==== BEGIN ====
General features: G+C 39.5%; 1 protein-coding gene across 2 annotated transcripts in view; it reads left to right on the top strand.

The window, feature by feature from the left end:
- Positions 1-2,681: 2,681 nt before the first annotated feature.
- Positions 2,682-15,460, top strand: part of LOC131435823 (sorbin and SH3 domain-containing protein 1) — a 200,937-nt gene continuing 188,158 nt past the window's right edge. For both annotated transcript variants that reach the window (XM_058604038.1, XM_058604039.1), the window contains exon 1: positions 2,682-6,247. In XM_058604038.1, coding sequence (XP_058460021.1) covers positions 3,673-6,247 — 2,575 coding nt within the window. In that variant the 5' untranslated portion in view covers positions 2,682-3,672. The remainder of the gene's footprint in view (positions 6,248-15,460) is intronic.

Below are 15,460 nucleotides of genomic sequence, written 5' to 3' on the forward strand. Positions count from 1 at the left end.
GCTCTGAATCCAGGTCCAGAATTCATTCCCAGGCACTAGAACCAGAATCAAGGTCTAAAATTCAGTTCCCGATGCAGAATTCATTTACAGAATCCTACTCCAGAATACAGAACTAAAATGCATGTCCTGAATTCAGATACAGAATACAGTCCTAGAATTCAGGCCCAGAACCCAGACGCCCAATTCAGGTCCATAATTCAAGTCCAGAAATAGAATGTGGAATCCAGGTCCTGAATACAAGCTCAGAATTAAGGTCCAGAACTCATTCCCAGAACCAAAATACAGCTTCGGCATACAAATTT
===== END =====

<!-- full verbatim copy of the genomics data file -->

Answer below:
General features: G+C 39.5%; 1 protein-coding gene across 2 annotated transcripts in view; it reads left to right on the top strand.

The window, feature by feature from the left end:
- Positions 1-2,681: 2,681 nt before the first annotated feature.
- Positions 2,682-15,460, top strand: part of LOC131435823 (sorbin and SH3 domain-containing protein 1) — a 200,937-nt gene continuing 188,158 nt past the window's right edge. For both annotated transcript variants that reach the window (XM_058604038.1, XM_058604039.1), the window contains exon 1: positions 2,682-6,247. In XM_058604038.1, coding sequence (XP_058460021.1) covers positions 3,673-6,247 — 2,575 coding nt within the window. In that variant the 5' untranslated portion in view covers positions 2,682-3,672. The remainder of the gene's footprint in view (positions 6,248-15,460) is intronic.

Below are 15,460 nucleotides of genomic sequence, written 5' to 3' on the forward strand. Positions count from 1 at the left end.
GCTCTGAATCCAGGTCCAGAATTCATTCCCAGGCACTAGAACCAGAATCAAGGTCTAAAATTCAGTTCCCGATGCAGAATTCATTTACAGAATCCTACTCCAGAATACAGAACTAAAATGCATGTCCTGAATTCAGATACAGAATACAGTCCTAGAATTCAGGCCCAGAACCCAGACGCCCAATTCAGGTCCATAATTCAAGTCCAGAAATAGAATGTGGAATCCAGGTCCTGAATACAAGCTCAGAATTAAGGTCCAGAACTCATTCCCAGAACCAAAATACAGCTTCGGCATACAAATTT